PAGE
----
Do you swear to tell the truth, the whole truth and nothing but the truth, so help you God?
We’re all familiar with that line from any TV show or movie featuring a courtroom scene, right hand raised, left hand on the Bible. And we naturally assumed, given the gravity of the situation they were portraying, that the witness would indeed be honest. However, in real life it can be a much different story. To some, swearing to tell the truth is a promise made in bad faith.
So what is the full scope of perjury? The Criminal Code of Canada (Misleading Justice) Section 131(1) states: “Subject to subsection (3), every one commits perjury who, with intent to mislead, makes before a person who is authorized by law to permit it to be made before him a false statement under oath or solemn affirmation, by affidavit, solemn declaration or deposition or orally, knowing that the statement is false.”
It might seem fairly straightforward to prosecute those who deliberately perjure themselves, but that’s not so according to legal experts who say that perjury is extremely difficult to prove, and in order to lay charges it must be determined if it was actually done willfully; whether the witness knew what they were saying was untrue when they said it.
In Almost Broken I deal with perjury and its frightening ramifications, including the inevitable fallout when someone’s lies are accepted as truth:
“Stepping closer she landed a stinging slap across the side of his face that forced him back a step from the sheer weight of the unexpected blow. He made no effort to defend himself. He felt rooted to the spot, too mortified to move, those around him gone silent now as the spectacle continued to play out.”
But surely, we say, an experienced judge could ascertain when a witness is lying, and challenge them accordingly. Not always it seems, because while they do their best to determine if the witness is in fact telling the truth, a judge is only human, and can also be deceived. The justice system must routinely deal with practiced and convincing liars, continuing to lie should the judge, or lawyer, be concerned enough to remind them they are under oath.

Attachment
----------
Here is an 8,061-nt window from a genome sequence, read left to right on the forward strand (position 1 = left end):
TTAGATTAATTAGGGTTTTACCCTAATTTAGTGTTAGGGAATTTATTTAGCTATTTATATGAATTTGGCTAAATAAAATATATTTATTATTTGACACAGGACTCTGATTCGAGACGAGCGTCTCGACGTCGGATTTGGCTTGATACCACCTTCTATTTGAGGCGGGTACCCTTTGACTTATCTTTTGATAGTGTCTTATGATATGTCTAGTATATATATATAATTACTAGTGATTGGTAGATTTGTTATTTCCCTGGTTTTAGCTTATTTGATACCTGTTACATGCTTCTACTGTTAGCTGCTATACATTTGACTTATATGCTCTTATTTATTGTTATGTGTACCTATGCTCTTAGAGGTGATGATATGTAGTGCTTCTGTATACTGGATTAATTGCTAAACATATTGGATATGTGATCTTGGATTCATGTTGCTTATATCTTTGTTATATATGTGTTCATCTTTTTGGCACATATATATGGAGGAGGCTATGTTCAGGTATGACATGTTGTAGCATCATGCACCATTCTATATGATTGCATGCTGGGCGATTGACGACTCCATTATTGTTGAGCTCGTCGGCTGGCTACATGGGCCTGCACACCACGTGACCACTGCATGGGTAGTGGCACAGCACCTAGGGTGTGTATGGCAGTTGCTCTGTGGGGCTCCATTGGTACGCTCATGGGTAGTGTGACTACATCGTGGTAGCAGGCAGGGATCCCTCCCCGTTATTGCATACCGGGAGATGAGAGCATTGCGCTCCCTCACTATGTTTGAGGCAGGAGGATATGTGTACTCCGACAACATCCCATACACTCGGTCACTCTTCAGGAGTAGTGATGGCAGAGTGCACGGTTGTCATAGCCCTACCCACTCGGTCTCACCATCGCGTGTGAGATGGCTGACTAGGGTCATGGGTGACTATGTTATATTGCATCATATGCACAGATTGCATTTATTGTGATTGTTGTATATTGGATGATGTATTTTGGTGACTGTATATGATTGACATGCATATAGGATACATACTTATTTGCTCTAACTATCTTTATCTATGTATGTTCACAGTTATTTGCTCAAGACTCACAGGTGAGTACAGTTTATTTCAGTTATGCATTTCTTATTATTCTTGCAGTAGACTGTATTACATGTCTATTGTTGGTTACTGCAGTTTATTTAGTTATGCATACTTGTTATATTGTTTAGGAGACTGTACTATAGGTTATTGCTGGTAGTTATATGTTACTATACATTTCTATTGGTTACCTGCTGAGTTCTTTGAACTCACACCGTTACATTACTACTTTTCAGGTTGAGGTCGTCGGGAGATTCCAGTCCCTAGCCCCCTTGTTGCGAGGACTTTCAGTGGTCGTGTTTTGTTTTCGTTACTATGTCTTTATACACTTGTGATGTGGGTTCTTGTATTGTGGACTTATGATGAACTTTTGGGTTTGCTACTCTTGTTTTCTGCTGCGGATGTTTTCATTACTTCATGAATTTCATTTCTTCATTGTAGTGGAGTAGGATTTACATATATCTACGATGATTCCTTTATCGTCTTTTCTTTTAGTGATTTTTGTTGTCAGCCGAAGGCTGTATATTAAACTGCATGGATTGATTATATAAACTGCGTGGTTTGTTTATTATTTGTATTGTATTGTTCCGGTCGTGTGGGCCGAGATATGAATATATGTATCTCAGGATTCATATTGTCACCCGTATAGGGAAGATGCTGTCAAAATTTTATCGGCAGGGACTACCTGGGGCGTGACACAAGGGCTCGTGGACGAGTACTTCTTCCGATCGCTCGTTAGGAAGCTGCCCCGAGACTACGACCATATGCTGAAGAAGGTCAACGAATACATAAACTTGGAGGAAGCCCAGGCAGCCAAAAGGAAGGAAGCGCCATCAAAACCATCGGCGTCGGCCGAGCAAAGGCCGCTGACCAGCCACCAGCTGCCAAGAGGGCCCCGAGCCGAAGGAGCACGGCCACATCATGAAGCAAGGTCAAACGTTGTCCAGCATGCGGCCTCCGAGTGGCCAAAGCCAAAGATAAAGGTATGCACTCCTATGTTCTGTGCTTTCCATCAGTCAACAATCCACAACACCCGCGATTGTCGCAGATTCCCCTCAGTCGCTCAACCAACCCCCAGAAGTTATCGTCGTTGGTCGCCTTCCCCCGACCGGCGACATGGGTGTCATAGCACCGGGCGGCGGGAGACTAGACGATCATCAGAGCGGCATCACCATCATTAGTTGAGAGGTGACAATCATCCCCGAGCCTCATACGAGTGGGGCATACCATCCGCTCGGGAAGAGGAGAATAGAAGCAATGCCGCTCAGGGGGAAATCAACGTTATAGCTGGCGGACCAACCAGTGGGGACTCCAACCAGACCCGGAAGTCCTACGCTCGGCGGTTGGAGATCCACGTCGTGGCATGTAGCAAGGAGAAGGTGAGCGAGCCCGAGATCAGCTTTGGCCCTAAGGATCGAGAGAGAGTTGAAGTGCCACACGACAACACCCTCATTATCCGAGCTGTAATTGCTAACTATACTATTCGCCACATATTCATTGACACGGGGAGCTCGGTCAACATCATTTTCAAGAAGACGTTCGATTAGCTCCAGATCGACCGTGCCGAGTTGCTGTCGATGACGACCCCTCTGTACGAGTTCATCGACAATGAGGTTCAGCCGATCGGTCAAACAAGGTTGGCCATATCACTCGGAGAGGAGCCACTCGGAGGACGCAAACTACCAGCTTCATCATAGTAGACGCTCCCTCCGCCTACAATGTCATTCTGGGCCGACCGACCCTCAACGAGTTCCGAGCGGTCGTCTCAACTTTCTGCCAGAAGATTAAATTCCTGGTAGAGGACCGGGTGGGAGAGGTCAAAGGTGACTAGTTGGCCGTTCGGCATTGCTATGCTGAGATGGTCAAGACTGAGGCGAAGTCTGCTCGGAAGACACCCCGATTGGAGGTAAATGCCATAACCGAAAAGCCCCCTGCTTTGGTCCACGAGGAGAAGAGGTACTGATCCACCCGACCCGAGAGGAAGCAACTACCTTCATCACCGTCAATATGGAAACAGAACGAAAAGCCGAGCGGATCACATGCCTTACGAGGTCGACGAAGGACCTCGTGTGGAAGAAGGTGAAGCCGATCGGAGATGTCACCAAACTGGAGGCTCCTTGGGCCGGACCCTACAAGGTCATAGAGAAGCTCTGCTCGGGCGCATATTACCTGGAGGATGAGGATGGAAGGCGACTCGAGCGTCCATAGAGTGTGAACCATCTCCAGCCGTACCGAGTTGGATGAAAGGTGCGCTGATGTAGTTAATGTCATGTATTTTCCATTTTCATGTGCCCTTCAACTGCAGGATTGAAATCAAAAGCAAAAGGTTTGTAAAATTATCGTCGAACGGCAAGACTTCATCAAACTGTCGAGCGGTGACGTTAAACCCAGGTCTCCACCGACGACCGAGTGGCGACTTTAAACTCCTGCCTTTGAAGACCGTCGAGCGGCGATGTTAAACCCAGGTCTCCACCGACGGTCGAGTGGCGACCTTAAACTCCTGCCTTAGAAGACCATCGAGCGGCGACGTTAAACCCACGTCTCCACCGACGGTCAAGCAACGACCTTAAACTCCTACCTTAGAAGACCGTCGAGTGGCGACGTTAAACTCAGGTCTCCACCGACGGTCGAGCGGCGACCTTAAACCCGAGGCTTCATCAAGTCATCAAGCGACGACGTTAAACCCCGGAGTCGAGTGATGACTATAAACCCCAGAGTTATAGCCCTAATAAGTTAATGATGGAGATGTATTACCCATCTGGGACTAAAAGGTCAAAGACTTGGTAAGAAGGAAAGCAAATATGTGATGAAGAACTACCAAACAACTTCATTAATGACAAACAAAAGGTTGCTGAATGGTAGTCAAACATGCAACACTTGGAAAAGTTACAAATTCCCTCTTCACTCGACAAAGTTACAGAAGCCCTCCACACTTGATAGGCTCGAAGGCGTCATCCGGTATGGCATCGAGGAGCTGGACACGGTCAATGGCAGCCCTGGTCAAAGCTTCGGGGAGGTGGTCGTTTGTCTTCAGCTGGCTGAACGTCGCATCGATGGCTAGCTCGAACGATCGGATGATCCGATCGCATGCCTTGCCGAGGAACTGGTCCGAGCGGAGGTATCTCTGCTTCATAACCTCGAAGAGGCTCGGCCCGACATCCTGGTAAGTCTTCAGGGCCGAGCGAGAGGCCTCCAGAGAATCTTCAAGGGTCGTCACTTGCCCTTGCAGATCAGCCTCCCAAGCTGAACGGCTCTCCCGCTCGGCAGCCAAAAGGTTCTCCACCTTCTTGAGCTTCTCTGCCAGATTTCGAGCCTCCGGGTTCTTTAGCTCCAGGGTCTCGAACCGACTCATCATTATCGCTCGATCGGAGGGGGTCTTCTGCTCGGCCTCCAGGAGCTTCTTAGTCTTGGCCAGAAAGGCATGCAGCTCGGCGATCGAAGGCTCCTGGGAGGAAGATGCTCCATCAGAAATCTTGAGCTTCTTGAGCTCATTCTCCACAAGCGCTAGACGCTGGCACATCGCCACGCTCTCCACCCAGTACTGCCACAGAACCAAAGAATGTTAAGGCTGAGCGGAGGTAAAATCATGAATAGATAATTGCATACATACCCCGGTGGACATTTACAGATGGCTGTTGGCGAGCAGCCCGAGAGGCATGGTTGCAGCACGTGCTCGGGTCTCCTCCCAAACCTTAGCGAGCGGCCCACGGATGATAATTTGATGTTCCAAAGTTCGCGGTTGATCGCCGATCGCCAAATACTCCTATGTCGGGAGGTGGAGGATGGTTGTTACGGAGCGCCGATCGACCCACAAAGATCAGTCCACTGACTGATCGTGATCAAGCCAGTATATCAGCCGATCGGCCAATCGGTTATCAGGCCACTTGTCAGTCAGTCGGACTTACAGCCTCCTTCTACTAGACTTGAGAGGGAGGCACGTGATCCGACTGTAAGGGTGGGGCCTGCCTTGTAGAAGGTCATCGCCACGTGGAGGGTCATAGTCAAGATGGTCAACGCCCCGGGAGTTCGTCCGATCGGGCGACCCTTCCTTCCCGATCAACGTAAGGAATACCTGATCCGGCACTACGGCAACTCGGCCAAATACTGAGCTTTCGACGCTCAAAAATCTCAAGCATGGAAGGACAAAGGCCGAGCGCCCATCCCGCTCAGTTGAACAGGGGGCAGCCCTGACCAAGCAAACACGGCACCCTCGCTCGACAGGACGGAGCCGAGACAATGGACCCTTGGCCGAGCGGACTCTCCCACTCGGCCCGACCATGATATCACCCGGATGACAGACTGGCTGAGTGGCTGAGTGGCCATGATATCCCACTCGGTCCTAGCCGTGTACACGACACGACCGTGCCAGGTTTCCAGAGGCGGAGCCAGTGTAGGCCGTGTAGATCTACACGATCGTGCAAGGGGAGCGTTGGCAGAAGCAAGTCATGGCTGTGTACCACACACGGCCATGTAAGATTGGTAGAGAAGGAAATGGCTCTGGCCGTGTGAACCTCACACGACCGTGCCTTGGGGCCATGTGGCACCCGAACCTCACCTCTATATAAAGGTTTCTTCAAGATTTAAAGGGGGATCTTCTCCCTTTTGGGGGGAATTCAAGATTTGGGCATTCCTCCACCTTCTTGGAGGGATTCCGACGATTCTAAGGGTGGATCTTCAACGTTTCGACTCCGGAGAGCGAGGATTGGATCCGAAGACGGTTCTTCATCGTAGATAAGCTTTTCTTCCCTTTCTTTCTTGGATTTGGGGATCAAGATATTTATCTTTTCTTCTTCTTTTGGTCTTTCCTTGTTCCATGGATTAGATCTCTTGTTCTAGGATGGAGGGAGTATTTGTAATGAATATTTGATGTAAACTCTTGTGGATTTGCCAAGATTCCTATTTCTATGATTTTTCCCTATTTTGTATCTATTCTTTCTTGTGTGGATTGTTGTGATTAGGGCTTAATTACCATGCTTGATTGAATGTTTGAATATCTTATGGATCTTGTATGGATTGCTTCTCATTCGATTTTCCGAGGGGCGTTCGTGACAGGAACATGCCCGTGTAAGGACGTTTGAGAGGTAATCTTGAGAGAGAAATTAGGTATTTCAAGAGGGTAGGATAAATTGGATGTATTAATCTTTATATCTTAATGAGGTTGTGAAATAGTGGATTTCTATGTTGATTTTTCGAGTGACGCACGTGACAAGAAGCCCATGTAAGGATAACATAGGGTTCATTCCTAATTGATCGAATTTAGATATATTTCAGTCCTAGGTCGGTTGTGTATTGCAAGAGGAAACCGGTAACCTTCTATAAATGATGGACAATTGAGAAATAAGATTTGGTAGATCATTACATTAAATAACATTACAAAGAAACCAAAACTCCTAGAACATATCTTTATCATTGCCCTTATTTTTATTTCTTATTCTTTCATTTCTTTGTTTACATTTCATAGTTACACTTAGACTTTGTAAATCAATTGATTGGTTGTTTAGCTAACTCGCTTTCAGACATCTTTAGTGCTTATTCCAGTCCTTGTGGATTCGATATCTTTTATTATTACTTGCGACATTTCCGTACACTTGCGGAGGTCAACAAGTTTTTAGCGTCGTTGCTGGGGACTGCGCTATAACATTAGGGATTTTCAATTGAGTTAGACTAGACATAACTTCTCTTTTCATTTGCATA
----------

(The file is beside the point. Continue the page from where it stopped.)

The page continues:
And if witnesses, or anyone else making a false statement under oath in a judicial system, are caught lying? Section 132 of the Code states that “Every one who commits perjury is guilty of an indictable offence and liable to imprisonment for a term not exceeding fourteen years.”
While some, perhaps many, may get away with committing perjury, others have not escaped prosecution, the long arm of the law reaching out to bring them to justice.
Giving false testimony before a federal grand jury is what earned a popular entertainer a sentence of one year in prison in addition to paying a hefty fine. Athletes who have been caught lying under oath, most commonly about using performance-enhancing drugs, have earned jail sentences; police officers perjuring themselves have been similarly punished. A long-time British Member of Parliament was also found guilty of perjury, and despite his elevated political position, spent two full years in prison.
As a former Commissioner of Oaths, an officer of the court, I once had a summons server lie to me, under oath, swearing that he had served the parking summonses in question (about 300), when in fact he had not done so. He subsequently served a jail term of several months for perjury. You don’t have to be in a courtroom to commit perjury, although that’s usually where it takes place.
Obviously, false testimony given while under oath can have a disastrous impact on the lives of others, innocent people convicted of crimes they did not commit, and as a result, sometimes spending decades in prison while the guilty (often the perjuring witness) go free.
In Almost Broken, the perjury committed creates heartbreaking results:
“No,” he returned at length, “but she and I will have that conversation and you can take that straight to the bank. This isn’t over. No way. It can’t be until she makes it right. I want my conviction overturned. I want my good name back. My reputation. I want everything back that she took from me.”
Declan kept to the right-hand lane for Fredericton at the split in the highway, the route that would take them to Woodstock. “You think that’s possible, Blaise? You had a topnotch lawyer in James Pringle, Sr. They don’t come much better than him around here, and he couldn’t get you off. What makes you think you can get the conviction overturned? Is that even realistic at this point? A mother’s testimony holds great sway and in this case it’s what did you in. And I have to say she was very convincing. The judge bought it, but I believe you, not her.”
“All my mother has to do is admit she was lying. Recant her statement, her testimony. It wouldn’t be the first time such a thing has happened.”